GP Taylor: Charity begins at home when it comes to flooding victims

Should more money be spent on flood-hit towns like Kendal, or on overseas aid?
Should more money be spent on flood-hit towns like Kendal, or on overseas aid?
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SITTING in a cafe in a flood-ravaged market town, I look at the wet and bedraggled customers around me. Not even Brew Brothers’ magnificent fish finger sandwiches and their fine coffee can take away the despair on their faces.

Only days ago the river that runs through here burst its banks, causing devastation and misery to thousands of people. In this town alone, 1,397 people were left homeless with a clear-up bill of several million pounds to follow. The proposed plan to protect Kendal from the deluge was scrapped under Government cuts as money for flood relief fell by 10 per cent.

Foreign aid money should be diverted to flood victims in the UK, argues GP Taylor.

Foreign aid money should be diverted to flood victims in the UK, argues GP Taylor.

Across Yorkshire the scene was the same, there were not enough flood defences to protect the people. Yet, in the wealthy Serbian town of Lazarevac, flood defences paid for by British taxpayers kept the residents safe. Bojan Stevic, the dry and joyful deputy mayor of Lazarevac, said: “We’re grateful to Great Britain and to the British people. It does seem strange they spent so much money in our country on flood defences yet apparently were not investing enough in their own. It’s terrible to see the people of Britain suffering.”

Strange indeed and what an insult to the people of Yorkshire and Cumbria who will not be in their homes this Christmas.

In reply, a Government spokesperson seriously said: “This Government is able to both tackle the floods at home and respond to humanitarian crisis abroad. Investing in stability in Serbia, given its position in a region that’s suffered from instability, is in Britain’s national interest.”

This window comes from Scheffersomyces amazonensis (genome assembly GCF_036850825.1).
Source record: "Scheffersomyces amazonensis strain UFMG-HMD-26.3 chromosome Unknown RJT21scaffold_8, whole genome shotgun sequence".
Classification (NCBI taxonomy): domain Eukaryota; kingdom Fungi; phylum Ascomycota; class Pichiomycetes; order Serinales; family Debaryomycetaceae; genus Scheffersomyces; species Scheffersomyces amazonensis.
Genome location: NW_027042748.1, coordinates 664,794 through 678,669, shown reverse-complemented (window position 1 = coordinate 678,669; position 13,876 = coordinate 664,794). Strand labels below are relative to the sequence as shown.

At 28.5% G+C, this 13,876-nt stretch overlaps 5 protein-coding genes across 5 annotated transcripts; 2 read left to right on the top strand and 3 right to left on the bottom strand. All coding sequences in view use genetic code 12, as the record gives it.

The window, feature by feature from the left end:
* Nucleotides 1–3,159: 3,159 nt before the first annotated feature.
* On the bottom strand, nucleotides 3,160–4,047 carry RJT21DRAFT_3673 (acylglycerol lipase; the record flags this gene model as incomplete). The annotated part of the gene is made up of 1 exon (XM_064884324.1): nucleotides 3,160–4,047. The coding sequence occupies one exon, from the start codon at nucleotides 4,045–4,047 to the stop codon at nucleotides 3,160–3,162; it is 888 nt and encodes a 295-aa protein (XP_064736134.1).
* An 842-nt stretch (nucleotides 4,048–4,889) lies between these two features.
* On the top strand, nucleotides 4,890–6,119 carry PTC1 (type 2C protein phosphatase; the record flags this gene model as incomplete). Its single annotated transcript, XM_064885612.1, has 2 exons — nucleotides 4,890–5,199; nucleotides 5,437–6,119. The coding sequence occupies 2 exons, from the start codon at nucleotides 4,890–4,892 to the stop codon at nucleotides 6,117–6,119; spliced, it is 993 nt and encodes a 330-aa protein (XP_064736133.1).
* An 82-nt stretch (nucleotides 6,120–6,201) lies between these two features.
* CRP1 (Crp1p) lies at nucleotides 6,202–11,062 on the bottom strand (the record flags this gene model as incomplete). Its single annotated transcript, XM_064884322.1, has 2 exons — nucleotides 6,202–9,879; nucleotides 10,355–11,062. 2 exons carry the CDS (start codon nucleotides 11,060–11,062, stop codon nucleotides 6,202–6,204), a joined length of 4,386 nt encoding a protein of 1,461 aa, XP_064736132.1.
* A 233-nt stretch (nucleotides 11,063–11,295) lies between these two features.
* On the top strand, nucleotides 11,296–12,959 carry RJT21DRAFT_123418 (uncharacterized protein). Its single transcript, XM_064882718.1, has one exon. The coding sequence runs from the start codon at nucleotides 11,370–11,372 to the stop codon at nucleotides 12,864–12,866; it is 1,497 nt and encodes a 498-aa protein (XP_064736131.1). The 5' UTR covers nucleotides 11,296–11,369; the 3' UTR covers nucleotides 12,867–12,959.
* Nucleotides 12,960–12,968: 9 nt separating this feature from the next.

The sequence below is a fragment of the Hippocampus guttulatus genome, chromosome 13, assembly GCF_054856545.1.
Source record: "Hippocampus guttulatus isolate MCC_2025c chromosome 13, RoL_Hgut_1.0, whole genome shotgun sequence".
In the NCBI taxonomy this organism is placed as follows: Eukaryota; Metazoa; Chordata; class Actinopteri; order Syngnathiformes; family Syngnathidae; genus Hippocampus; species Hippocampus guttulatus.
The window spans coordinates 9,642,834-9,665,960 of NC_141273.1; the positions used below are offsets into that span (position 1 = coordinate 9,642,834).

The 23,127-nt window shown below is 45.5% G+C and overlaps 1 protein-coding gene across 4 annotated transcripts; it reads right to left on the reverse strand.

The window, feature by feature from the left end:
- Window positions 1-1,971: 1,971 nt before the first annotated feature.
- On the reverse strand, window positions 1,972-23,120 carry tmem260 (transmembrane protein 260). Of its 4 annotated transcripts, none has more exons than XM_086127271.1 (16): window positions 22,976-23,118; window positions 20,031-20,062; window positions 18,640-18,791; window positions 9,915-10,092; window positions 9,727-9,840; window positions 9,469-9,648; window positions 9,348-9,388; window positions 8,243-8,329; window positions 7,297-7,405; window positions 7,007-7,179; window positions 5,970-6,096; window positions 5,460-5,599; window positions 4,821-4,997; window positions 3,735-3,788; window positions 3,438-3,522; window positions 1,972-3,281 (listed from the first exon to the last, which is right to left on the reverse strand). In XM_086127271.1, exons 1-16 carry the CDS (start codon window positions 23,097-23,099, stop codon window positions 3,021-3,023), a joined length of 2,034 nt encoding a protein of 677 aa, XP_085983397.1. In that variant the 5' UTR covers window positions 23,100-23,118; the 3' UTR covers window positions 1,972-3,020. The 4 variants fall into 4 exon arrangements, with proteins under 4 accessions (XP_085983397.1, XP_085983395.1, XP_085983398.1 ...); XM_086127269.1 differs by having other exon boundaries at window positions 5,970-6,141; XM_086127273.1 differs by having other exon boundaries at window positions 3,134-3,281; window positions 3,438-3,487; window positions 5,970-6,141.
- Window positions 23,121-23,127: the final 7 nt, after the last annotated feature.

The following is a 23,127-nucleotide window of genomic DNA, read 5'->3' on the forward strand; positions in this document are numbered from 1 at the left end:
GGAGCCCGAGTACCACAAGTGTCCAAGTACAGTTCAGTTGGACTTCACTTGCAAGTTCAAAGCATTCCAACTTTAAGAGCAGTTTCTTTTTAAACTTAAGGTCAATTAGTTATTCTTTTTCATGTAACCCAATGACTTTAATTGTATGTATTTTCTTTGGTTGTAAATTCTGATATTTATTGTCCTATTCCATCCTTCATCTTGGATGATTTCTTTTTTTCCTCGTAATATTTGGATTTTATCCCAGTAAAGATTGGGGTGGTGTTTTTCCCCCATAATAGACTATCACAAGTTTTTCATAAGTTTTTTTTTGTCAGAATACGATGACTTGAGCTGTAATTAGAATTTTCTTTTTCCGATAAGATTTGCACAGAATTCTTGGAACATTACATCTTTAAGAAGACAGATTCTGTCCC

I have to ask if this is in the interests of the people of Yorkshire and Cumbria.

As a Yorkshireman, I have always believed that charity begins at home. This practical and sensible approach to life goes against the Tory party’s obsession with giving more and more money in foreign aid. Next year it is estimated that the Tories will give away a staggering £12bn.

That is enough money to fix the police, defence, hospitals and social benefits for British people. It is also enough to make sure that no-one gets flooded out of their homes again.

However, the Tories, in an obvious attempt to get rid of their uncaring image, think that the British people can be duped into thinking they are nice by giving billions away in foreign aid.

This ludicrous giving spree is fostered by the EU. It is their accounting rules that will insist that a further £1bn is added to an already obscene foreign aid budget in 2016.

A shocking £13bn will be given away to tin pot regimes and dodgy projects and possibly filtered off into the bank accounts of foreign fat cats. It is not impossible to believe that British taxpayers could inadvertently fund terrorism here and abroad.

In a time of austerity when workers are being asked to make cuts in their standard of living and the disadvantaged are being robbed of social benefits, the Tory government wears the aid budget like a good conduct medal.

They are arrogant in their approach and contempt of the electorate who are getting wearisome of the vast amounts of money thrown at other countries.

There are housing estates in Scotland where life expectancy is lower than in the Gambia or Gaza. We have a NHS crumbling under cuts and overcrowded schools being run on a shoestring. What a disgrace and shame on the politicians who allow this to be the case.

A recent TaxPayers’ Alliance report said British aid “does not have any discernible impact on freedom in developing countries”.

Many people believe that foreign aid sponsors corruption and underwrites a massive international aid rip-off.

Peter Baur was one of the greatest development economists of our time. He said the aid industry was poor people in rich countries supporting rich people in poor countries.

Many academic studies have failed to find any beneficial effects of official foreign aid. The opinion is that aid has failed is nearly universal among those who study the data.

It is time that the foreign aid budget is cut to a sustainable level of £1bn. Even this is an outrageous amount when people at home are starving and getting their Christmas dinners from food banks.

British tax money should be spent on British people in British schools and hospitals. We should have a well-funded police force and military as well as social benefits.

Now is not the time to give away our money. Charity begins at home, to protect our homes from flooding and our children from hunger and disease.

GP Taylor is a writer and broadcaster and can be followed @GPTaylorauthor.